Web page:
Ex-Treasurer of Episcopal Church Sentenced to 5 Years

From Religion News Service

Ellen F. Cooke, the former treasurer of the Episcopal Church who admitted embezzling more than $1.5 million from the church, was sentenced this week to five years in prison.

The sentence--stiffer than court guidelines recommended--was imposed by U.S. District Judge Maryanne Trump Barry in Newark, N.J., who said Cooke “systematically looted” the denomination and was motivated by “greed” and a desire for high-living.

The judge dismissed as “spurious” Cooke’s claim that a mental disorder combined with stress led to the embezzlement of what church officials said was more than $2.2 million.


Cooke, who now resides in Alexandria, Va., but lived in Montclair, N.J., at the time the crime occurred, was ordered to report to Alderson correctional facility, a women’s prison in West Virginia, on Aug. 26. Plato Cacheris, Cooke’s lawyer, said he is contemplating an appeal.

In January, Cooke pleaded guilty to embezzling more than $1.5 million from the church and failing to pay income taxes on more than $300,000. But in a 29-page pre-sentencing memo filed with the court, Cacheris asked for a reduced sentence “due to her diminished capacity.”

In dismissing Cooke’s plea for a reduced sentence, Barry cited a July 3 letter to the court from top officials of the 2.5 million-member denomination, including Presiding Bishop Edmond L. Browning, which said Cooke’s embezzlement had a devastating financial and psychological impact on the church and greatly harmed its ability to carry out its mission.

Church officials said Cooke was living a “lavish Phariseean lifestyle” at a time when the church was economically hard-pressed, laying off national staff and cutting back on mission work.

While the church has “no desire for retribution and the imposition of more hurt on Mrs. Cooke’s family, it, nevertheless, is our collective belief that a lenient sentence would add further to the damages that we have suffered because many in both church and society are looking for a just and equitable end to this sorry chapter of our history,” officials said in the letter.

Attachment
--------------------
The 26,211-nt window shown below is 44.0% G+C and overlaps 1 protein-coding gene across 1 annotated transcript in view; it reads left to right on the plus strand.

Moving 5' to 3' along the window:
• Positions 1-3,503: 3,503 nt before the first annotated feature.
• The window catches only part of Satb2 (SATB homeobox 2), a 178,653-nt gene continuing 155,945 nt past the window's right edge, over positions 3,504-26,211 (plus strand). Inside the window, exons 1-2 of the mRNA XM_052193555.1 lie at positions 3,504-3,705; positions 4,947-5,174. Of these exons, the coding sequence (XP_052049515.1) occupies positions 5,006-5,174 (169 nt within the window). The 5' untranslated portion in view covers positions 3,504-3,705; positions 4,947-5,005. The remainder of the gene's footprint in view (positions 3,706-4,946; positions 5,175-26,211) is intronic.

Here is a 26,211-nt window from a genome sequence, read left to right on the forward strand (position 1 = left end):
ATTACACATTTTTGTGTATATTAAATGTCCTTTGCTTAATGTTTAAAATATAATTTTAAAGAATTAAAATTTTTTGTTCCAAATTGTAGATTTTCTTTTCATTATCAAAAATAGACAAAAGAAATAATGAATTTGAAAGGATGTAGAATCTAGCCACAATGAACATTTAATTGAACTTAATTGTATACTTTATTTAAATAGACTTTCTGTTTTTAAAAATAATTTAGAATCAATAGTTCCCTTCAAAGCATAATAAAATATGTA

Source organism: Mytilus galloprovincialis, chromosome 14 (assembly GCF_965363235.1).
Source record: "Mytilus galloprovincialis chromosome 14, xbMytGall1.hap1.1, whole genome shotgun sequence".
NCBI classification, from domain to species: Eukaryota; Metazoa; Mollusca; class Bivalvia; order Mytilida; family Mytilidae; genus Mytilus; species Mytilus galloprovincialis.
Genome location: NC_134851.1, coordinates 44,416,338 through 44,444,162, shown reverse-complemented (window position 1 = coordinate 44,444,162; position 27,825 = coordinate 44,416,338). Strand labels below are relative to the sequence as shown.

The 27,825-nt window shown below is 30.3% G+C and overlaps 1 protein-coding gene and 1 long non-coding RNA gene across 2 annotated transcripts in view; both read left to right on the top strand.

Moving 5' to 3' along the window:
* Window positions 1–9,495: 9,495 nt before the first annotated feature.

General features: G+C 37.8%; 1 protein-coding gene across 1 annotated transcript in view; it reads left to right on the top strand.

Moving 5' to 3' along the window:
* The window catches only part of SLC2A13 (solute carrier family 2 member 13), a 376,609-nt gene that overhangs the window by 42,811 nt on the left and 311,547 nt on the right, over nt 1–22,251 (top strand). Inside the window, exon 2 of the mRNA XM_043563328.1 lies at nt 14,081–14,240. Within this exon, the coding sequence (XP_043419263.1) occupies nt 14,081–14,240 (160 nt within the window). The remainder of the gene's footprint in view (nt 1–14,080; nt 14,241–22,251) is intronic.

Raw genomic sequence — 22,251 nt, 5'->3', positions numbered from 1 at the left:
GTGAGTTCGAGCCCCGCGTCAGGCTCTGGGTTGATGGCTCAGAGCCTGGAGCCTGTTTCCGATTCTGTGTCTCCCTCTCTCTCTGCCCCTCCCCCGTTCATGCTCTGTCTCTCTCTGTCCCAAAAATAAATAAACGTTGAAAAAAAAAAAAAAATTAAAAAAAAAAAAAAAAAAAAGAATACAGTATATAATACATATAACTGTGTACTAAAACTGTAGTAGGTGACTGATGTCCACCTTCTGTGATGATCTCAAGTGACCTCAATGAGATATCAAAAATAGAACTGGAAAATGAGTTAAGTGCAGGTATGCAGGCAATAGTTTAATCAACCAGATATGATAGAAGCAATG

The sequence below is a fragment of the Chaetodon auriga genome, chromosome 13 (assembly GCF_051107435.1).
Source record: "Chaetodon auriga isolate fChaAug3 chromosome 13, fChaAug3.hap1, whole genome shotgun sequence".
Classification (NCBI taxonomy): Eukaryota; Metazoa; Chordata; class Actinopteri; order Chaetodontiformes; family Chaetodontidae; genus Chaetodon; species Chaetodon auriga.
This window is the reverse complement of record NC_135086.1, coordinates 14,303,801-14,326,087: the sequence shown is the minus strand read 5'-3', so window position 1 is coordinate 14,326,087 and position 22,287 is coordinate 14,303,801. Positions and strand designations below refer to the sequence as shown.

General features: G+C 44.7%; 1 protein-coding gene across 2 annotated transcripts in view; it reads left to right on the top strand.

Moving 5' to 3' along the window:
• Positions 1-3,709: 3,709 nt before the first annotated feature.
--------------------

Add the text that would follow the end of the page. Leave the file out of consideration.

Cooke served as national treasurer to the church from 1986 to 1995.



In February 1995, the first signs of financial irregularity came to light. Weeks later, church officials discovered that $2.2 million in church funds was missing.

The embezzlement financed a lavish lifestyle for Cooke and her family. She is married to Nicholas Cooke, an Episcopal priest who resigned from the ministry following revelations of his wife’s embezzlement. He has not been charged with any crime.

The Cookes owned two homes and, according to court papers, spent thousands of dollars on extravagant living.

Ellen Cooke admitted that she stole church funds by writing checks on church accounts and depositing them in her own bank. She also used church funds to pay for more than $320,000 in credit card charges between 1990 and 1995, including $96,000 in airplane flights, $39,000 in jewelry and $28,000 in restaurant bills. She also used the embezzled money to restore homes in New Jersey and Virginia and pay the private school tuition of her two sons.

Over the past year, the church has recovered much of the embezzled money, including $1 million from an insurance claim, and titles to two properties owned by Cooke and her husband.

One of the properties, a Montclair, N.J., home worth $675,000, netted the church $280,000. The Cookes’ Virginia farm is still on the market for $850,000.

In March, the church settled a civil suit with the Cookes when they agreed to turn over liquid assets valued at approximately $100,000 and unspecified “tangible personal property of the church,” which Ellen Cooke had in her possession.